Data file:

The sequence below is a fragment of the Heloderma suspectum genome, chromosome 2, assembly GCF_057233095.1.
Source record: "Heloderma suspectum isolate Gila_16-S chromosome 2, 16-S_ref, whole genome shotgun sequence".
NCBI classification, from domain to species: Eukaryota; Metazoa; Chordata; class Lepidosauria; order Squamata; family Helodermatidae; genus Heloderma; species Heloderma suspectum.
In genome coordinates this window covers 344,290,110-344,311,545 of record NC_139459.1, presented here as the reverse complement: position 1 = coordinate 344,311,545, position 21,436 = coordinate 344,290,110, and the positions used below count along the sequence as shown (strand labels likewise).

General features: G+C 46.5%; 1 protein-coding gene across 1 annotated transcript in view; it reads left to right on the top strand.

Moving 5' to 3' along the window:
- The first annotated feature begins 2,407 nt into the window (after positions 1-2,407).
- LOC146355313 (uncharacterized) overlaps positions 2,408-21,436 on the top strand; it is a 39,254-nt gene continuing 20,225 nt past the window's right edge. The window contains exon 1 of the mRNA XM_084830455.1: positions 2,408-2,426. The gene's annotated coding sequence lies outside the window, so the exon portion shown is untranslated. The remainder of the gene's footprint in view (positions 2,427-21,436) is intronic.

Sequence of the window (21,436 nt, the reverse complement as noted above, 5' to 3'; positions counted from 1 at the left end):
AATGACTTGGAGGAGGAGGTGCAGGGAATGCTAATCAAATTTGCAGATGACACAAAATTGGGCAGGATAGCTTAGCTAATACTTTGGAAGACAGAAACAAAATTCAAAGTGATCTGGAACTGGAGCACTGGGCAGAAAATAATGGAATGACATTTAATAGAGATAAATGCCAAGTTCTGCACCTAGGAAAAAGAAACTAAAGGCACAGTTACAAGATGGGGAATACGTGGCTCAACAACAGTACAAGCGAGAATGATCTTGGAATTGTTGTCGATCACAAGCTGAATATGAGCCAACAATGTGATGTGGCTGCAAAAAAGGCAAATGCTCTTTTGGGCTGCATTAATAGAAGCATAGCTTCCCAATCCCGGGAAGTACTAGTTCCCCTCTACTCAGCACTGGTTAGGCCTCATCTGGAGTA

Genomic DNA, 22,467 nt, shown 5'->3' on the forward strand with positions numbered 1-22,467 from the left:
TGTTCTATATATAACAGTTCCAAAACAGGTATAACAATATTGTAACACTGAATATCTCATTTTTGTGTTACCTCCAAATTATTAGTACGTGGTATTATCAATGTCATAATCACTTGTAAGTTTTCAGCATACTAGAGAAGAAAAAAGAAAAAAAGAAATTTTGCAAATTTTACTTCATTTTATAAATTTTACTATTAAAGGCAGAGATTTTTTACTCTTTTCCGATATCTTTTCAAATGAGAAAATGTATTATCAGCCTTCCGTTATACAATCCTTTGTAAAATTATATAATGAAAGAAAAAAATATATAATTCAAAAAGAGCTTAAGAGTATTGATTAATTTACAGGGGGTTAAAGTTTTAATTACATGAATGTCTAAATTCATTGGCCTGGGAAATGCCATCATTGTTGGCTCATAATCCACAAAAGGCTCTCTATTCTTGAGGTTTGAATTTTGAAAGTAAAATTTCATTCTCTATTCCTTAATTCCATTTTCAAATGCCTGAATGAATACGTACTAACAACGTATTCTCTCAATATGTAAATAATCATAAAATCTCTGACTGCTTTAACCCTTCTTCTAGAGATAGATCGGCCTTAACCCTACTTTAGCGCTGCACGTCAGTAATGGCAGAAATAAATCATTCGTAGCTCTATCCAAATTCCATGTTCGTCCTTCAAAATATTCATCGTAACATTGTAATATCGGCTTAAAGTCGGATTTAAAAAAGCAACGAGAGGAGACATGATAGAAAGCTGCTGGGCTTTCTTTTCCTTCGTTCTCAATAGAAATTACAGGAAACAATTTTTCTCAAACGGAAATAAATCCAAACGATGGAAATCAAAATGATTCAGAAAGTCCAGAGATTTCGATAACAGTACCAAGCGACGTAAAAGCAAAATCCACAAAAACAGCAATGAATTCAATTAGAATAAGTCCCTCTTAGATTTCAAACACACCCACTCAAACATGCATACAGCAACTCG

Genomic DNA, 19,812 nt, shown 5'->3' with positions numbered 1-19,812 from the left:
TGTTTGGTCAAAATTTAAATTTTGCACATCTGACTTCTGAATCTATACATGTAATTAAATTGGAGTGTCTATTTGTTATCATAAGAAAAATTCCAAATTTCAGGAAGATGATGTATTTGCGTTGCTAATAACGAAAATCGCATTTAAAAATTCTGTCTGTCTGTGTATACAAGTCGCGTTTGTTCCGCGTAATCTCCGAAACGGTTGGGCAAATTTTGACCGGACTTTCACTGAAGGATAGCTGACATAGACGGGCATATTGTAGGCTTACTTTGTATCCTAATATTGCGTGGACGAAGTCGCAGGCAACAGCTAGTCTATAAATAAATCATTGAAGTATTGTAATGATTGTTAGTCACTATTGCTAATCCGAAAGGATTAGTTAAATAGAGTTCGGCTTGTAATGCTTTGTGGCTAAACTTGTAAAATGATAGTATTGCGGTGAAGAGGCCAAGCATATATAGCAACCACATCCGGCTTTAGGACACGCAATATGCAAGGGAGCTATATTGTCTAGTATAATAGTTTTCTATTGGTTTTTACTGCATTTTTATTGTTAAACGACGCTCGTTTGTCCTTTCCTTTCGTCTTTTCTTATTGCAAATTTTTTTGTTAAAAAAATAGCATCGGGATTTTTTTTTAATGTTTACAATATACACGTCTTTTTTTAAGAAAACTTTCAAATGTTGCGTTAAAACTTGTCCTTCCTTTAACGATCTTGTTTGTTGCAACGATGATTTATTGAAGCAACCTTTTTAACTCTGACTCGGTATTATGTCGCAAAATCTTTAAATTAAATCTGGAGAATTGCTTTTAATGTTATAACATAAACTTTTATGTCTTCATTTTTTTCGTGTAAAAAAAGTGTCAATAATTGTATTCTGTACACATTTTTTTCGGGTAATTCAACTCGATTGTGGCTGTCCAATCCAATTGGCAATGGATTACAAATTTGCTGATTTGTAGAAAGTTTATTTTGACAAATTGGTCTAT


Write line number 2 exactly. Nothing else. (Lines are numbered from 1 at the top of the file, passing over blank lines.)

Source record: "Heloderma suspectum isolate Gila_16-S chromosome 2, 16-S_ref, whole genome shotgun sequence".